Issue #94 Untaming Restraint and the Deferred Apology

Untaming Restraint and the Deferred Apology

Natasha Ginwala

Issue #94
October 2018

I sat on the throne
drinking nectar with allah
I got hot and sent an ice age to europe
to cool my thirst
My oldest daughter is nefertiti
the tears from my birth pains
created the Nile
I am a beautiful woman1
—Nikki Giovanni

They Be Witches

In a photograph from the recent protests against tightening abortion laws in Poland, a young woman dressed in a black hoodie and leather jacket, mouth covered with a surgical mask, holds up a poster: “We Are The Granddaughters of The Witches You Couldn’t Burn.”2 Survival strategies repeat and are invented anew as draconian laws perform an incessant loop of generational repression. The bloodlines of female ancestry crisscross, stretching continents, running deep wiring under the skin, and stirring us in the present to rebel with all the force of our guts. Let us remember that the matter at hand is not limited to the question of reproductive freedom and sexual choice, but rather represents, more broadly, yet another instance of the codes of restraint that have colonized women’s bodies and minds for centuries. Before we move the conversation to the topic of glass ceilings, we should take a closer look at the thickness of the walls built through the steady accumulation of “restraining orders” and examine the texture of enclosures that have curbed our freedoms. Combined they have produced a carceral condition, which in turn has normalized over-policing of the most intimate decisions across the spectrum of state forces and interpersonal relations.

Restraint is not purely a physical action. While historically manifesting in medieval instruments of punishment, discriminatory legal codes, torturous social customs, and witch-hunts, it also appears as a psychic framework that erects barricades against self-definition and ways of moving through the world for female-identified and queer subjects. In a similar vein, but describing the experience of colonized Black people in Black Skin, White Masks, Frantz Fanon declared, “in the world through which I travel, I am endlessly creating myself.”3 Within a patriarchal order, the process of “endless self-creation” is governed through control mechanisms that attempt to impose representational symmetry across lines of desire, beauty, class, and race. For those female-identified and queer subjects who refuse this grid of abstract violence, blows are delivered against their efforts to rupture borderlines of the disciplinary regime in alternating currents of hard and soft power, like an encircling heat wave that is felt rather than seen. Undertaking the role of “self-creation” as a means of inventing asymmetrical life codes that are sensible and malleable requires a mutation of governance as a technocratic order—an entrance into queering civic consciousness and heteronormative socio-political systems. As Stefano Harney and Fred Moten have written, “Governance is the new form of expropriation. It is the provocation of a certain kind of display, a display of interests as disinterestedness, a display of convertibility, a display of legibility.”4 Perhaps, for those held illegible under a modality of transparent terror, the refuge for dissent lies in witchery.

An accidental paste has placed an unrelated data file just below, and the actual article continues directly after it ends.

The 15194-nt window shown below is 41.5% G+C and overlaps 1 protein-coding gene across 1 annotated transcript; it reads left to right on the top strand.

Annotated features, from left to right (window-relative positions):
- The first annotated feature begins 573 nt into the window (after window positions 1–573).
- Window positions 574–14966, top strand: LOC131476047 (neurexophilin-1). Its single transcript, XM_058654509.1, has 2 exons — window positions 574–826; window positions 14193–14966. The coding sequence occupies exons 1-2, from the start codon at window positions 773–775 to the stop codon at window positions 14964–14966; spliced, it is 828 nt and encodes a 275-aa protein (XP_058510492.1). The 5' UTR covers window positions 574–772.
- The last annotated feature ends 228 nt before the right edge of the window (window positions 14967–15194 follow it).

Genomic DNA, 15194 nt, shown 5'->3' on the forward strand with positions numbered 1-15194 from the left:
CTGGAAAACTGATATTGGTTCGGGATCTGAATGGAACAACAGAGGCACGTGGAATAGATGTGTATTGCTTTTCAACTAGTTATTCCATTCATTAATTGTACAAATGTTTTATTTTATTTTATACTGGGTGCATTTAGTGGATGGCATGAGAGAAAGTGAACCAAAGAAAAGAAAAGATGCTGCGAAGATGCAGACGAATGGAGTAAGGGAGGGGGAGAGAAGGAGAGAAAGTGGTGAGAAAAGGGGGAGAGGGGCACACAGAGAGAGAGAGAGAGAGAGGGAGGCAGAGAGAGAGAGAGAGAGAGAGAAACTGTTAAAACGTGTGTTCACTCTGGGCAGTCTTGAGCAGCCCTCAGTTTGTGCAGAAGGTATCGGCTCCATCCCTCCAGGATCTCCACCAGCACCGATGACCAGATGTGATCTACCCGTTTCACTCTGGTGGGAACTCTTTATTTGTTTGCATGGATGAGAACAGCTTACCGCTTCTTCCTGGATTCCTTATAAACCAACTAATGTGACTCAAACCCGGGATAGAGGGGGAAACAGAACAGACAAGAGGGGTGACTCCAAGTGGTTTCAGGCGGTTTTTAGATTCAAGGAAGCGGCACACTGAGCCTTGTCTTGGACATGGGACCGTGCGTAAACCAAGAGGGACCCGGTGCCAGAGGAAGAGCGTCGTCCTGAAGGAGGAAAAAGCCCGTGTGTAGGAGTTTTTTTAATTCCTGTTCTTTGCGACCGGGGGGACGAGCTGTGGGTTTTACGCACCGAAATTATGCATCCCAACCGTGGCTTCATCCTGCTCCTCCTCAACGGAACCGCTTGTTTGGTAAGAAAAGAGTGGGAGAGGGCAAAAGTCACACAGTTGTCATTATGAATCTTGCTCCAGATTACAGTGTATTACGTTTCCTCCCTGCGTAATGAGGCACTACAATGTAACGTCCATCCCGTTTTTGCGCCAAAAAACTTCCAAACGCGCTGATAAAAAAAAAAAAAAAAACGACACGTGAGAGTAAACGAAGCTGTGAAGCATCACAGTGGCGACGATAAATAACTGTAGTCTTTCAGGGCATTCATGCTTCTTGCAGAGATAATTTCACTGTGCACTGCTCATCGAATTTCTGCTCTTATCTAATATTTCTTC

The witch is a border dweller and has long been portrayed as a trespasser in normative society. Far from being designated as an apparition, the witch is all flesh—skin and bones dragged through trials and torture, subjected to forms of punishment ranging from enclosure and land dispossession to massacres that remain hidden between historic annals.

While Foucault argues that we cannot choose to enter modern society since we are wholly controlled by its technologies of power, there must be a reckoning with “becoming modern” as part of still-unveiling scripts of structural oppression in which witches expand into other female and closely related characters.5 Among these personages are the heretic, the healer, the midwife, the disobedient wife, the woman who dares to live alone, the obeah woman who poisoned the food of the master and inspired slaves to rebel. Capitalist accumulation, from its origins, persists and combats these witchy figures with fury and terror.6